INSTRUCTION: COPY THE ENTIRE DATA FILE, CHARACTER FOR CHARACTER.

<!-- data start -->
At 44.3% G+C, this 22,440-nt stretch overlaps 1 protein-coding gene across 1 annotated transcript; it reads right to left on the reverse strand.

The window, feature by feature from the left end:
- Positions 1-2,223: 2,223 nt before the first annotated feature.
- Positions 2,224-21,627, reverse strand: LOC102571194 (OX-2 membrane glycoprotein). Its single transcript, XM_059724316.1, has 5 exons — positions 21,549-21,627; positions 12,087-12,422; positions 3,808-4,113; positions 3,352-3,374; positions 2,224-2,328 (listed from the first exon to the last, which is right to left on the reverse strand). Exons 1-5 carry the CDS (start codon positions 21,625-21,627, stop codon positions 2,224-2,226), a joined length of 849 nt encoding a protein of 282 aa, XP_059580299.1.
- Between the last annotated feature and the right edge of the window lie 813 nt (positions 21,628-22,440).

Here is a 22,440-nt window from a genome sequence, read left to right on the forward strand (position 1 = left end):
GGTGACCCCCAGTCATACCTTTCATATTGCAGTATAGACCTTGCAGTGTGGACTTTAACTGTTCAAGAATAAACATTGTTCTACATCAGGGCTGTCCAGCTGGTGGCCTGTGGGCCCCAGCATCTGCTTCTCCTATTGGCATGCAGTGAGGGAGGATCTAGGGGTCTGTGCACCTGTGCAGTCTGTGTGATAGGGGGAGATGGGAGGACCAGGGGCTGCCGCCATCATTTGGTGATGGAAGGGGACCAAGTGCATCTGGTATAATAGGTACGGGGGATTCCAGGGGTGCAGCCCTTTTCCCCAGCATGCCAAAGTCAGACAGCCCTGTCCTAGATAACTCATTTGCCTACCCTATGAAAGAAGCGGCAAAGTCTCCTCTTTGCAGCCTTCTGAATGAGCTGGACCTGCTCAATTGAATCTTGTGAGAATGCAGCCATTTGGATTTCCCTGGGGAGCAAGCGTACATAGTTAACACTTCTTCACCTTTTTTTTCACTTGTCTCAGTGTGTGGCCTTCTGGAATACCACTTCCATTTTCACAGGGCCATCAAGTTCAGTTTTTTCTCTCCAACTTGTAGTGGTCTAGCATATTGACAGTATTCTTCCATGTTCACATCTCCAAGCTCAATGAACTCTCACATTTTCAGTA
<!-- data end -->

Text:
At 44.3% G+C, this 22,440-nt stretch overlaps 1 protein-coding gene across 1 annotated transcript; it reads right to left on the reverse strand.

The window, feature by feature from the left end:
- Positions 1-2,223: 2,223 nt before the first annotated feature.
- Positions 2,224-21,627, reverse strand: LOC102571194 (OX-2 membrane glycoprotein). Its single transcript, XM_059724316.1, has 5 exons — positions 21,549-21,627; positions 12,087-12,422; positions 3,808-4,113; positions 3,352-3,374; positions 2,224-2,328 (listed from the first exon to the last, which is right to left on the reverse strand). Exons 1-5 carry the CDS (start codon positions 21,625-21,627, stop codon positions 2,224-2,226), a joined length of 849 nt encoding a protein of 282 aa, XP_059580299.1.
- Between the last annotated feature and the right edge of the window lie 813 nt (positions 21,628-22,440).

Here is a 22,440-nt window from a genome sequence, read left to right on the forward strand (position 1 = left end):
GGTGACCCCCAGTCATACCTTTCATATTGCAGTATAGACCTTGCAGTGTGGACTTTAACTGTTCAAGAATAAACATTGTTCTACATCAGGGCTGTCCAGCTGGTGGCCTGTGGGCCCCAGCATCTGCTTCTCCTATTGGCATGCAGTGAGGGAGGATCTAGGGGTCTGTGCACCTGTGCAGTCTGTGTGATAGGGGGAGATGGGAGGACCAGGGGCTGCCGCCATCATTTGGTGATGGAAGGGGACCAAGTGCATCTGGTATAATAGGTACGGGGGATTCCAGGGGTGCAGCCCTTTTCCCCAGCATGCCAAAGTCAGACAGCCCTGTCCTAGATAACTCATTTGCCTACCCTATGAAAGAAGCGGCAAAGTCTCCTCTTTGCAGCCTTCTGAATGAGCTGGACCTGCTCAATTGAATCTTGTGAGAATGCAGCCATTTGGATTTCCCTGGGGAGCAAGCGTACATAGTTAACACTTCTTCACCTTTTTTTTCACTTGTCTCAGTGTGTGGCCTTCTGGAATACCACTTCCATTTTCACAGGGCCATCAAGTTCAGTTTTTTCTCTCCAACTTGTAGTGGTCTAGCATATTGACAGTATTCTTCCATGTTCACATCTCCAAGCTCAATGAACTCTCACATTTTCAGTA